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This contribution explores Plessner's distinction between animal centricity and human eccentricity as "a difference that makes a difference" for the attribution of criminal liability to artificial life forms (ALFs). Building on the work of Steels and Bourgine & Varela on artificial life and Matura & Varela's notion of autopoiesis I will reason that even if ALFs are autonomous in the sense even of having the capacity to rewrite their own program, this in itself is not enough to understand them as autonomous in the sense of instantiating an eccentric position that allows for reflection on their actions as their own actions. Evidently this also means that to the extent that ALFs do develop some sort of conscious self-reflection they would in principle qualify for the censure of the criminal law.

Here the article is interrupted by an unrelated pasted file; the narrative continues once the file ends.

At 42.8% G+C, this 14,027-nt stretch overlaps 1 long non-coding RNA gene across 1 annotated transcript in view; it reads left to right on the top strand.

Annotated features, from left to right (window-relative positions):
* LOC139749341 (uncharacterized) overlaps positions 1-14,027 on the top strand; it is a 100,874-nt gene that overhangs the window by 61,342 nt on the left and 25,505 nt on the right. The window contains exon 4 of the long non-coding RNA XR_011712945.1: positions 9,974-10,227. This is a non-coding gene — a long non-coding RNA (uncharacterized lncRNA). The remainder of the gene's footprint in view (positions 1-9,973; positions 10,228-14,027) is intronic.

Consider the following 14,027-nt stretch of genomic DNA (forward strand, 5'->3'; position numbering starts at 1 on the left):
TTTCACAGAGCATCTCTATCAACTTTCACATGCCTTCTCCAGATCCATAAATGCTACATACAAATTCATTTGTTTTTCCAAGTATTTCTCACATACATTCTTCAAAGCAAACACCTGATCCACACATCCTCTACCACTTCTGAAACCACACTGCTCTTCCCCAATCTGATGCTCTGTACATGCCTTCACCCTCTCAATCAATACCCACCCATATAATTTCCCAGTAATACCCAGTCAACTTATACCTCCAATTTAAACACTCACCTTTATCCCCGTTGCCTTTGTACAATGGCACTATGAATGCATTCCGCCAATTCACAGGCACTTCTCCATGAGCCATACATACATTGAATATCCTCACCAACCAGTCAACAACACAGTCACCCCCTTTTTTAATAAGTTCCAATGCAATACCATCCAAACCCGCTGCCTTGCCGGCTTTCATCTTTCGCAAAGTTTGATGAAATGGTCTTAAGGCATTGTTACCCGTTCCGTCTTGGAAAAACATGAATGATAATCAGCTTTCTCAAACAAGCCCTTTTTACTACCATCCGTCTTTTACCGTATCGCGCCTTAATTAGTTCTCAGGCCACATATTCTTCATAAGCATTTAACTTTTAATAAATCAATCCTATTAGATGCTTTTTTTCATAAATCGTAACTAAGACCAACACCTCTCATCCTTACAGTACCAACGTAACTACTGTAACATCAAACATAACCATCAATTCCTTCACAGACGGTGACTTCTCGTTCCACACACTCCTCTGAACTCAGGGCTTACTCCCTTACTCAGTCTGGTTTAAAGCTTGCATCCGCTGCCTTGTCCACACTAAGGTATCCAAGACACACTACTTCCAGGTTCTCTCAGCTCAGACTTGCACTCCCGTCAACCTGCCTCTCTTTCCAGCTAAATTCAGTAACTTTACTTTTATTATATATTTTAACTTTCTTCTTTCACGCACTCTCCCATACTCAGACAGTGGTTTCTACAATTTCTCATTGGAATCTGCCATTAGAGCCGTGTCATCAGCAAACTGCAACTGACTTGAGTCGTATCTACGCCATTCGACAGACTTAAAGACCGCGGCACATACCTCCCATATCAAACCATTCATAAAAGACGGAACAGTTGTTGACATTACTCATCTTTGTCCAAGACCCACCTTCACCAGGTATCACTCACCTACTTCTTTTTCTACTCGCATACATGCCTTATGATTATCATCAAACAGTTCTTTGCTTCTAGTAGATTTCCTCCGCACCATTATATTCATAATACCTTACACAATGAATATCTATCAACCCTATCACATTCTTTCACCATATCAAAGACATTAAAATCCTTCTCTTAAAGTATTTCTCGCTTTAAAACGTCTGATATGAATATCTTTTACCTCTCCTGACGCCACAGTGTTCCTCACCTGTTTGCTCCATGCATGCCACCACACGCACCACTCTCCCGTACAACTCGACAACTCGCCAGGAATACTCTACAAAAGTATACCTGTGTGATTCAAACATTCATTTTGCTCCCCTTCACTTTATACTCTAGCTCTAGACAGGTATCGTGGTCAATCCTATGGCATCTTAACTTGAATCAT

|Title of host publication||Plessner’s Philosophical Anthropology|
|Editors||Jos De Mul|
|Place of Publication||Amsterdam|
|Publisher||Amsterdam University Press|
|Number of pages||17|
|Publication status||Published - 2014|
Bibliographical noteDe Mul, Jos
- criminal liability
- artificial life forms
- autonomic computing
- autonomous action
- action vs. behaviour
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